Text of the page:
Tanaka-san, sorry to make you wait so long.
No, no, not at all! (laughs)
Could you tell us about what you tried to do in support of the software for Nintendo 3DS XL?
Sure. The top priority with regard to the software was to make it as identical with Nintendo 3DS as much as possible, to not place a burden on game developers.
As a fully compatible hardware, the same software has to run smoothly on it so that game developers and gamers alike don’t notice any differences.
Right. But some things simply had to change, so we made appropriate adjustments to keep those things to a minimum.
So software programmers wouldn’t experience any hiccups in absorbing the hardware differences.
Yes. But when we started the Nintendo 3DS XL project, a lot was still secret even within the company, so keeping all that in the dark, while at the same time moving forward, was one of the hardest things.
Oh, I see. (laughs) Different approaches become necessary depending on how you make preparations in an environment in which you have to keep information from spreading widely throughout the company. Exactly what aspects changed?
In graphics, for example, there are explanations for the players about hardware features, like about where to place the stylus and where to insert the SD Card. On Nintendo 3DS XL, those places have changed. Please note: this colour of Nintendo 3DS XL is not available in Europe.
The SD Card slot has moved from the left side to the right side and you remove the stylus from the side. You address each of those points.
Yes. The material of the stylus has also changed, so we changed the text about such things. More changed than we at first expected, so we had to work hard to handle them all.
Software-wise, a big change was the click for the 3D depth slider.
Oh, the moment when you switch from 3D to 2D, there’s now a click to it.
It’s the same system as Nintendo 3DS, so aside from the click, we adjusted the various values of each process so it would run the same.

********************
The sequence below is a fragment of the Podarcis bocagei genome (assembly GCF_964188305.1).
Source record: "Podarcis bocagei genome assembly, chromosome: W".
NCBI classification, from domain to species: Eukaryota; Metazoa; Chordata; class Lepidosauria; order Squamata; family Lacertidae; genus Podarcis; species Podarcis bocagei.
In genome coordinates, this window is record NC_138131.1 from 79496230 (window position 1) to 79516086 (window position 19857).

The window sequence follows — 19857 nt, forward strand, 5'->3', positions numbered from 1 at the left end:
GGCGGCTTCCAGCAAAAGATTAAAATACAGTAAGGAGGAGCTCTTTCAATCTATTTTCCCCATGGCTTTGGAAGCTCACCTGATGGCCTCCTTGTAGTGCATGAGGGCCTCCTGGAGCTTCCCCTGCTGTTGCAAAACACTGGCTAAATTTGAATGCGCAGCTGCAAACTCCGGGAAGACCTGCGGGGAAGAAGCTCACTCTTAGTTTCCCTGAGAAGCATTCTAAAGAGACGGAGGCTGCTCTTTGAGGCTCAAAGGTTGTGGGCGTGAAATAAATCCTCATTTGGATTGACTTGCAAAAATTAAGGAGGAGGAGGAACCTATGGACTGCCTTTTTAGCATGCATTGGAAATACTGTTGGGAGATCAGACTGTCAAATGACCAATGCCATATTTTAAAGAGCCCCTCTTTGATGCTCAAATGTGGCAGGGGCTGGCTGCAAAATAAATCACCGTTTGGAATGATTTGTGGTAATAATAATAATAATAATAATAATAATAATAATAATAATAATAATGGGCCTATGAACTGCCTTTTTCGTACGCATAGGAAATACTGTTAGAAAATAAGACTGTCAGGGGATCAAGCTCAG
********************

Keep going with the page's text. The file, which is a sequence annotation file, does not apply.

That usually requires adjustments between a lot of departments.
Yes. If you talk on the phone, others will be able to hear, so we mostly used e-mail.
Making such preparations in secrecy is pretty difficult.
In a number of ways, it really was hard work! (laughs)
I see. Returning to the hardware, I think that many players are worried about strength and durability due to the greater size and weight of Nintendo 3DS XL. I think the hurdles in those respects were quite high. Did you have difficulties?
Well, we already knew the structural weaknesses and where applying pressure was likely to break it.
How do you identify such points?
Checking after making the actual machine lacks speed and will take too long, so first we simulated the design data, and, armed it with certain estimates and checked it as we went.
You can tell somewhat before making it.
Yes. We were able to narrow it down to a certain extent, made prototypes, and fine-tuned them.
What did you pay attention to in simulations for Nintendo 3DS XL?
The upper screen is bigger, so we paid attention to the hinge for supporting that weight. The weight of the casing on the upper side that needed to be supported has increased, so - simply put - the hinge has roughly twice the torque10 compared to Nintendo 3DS. 10Torque: Directional force for rotating an object. Torque is measured in newton metres (N•m).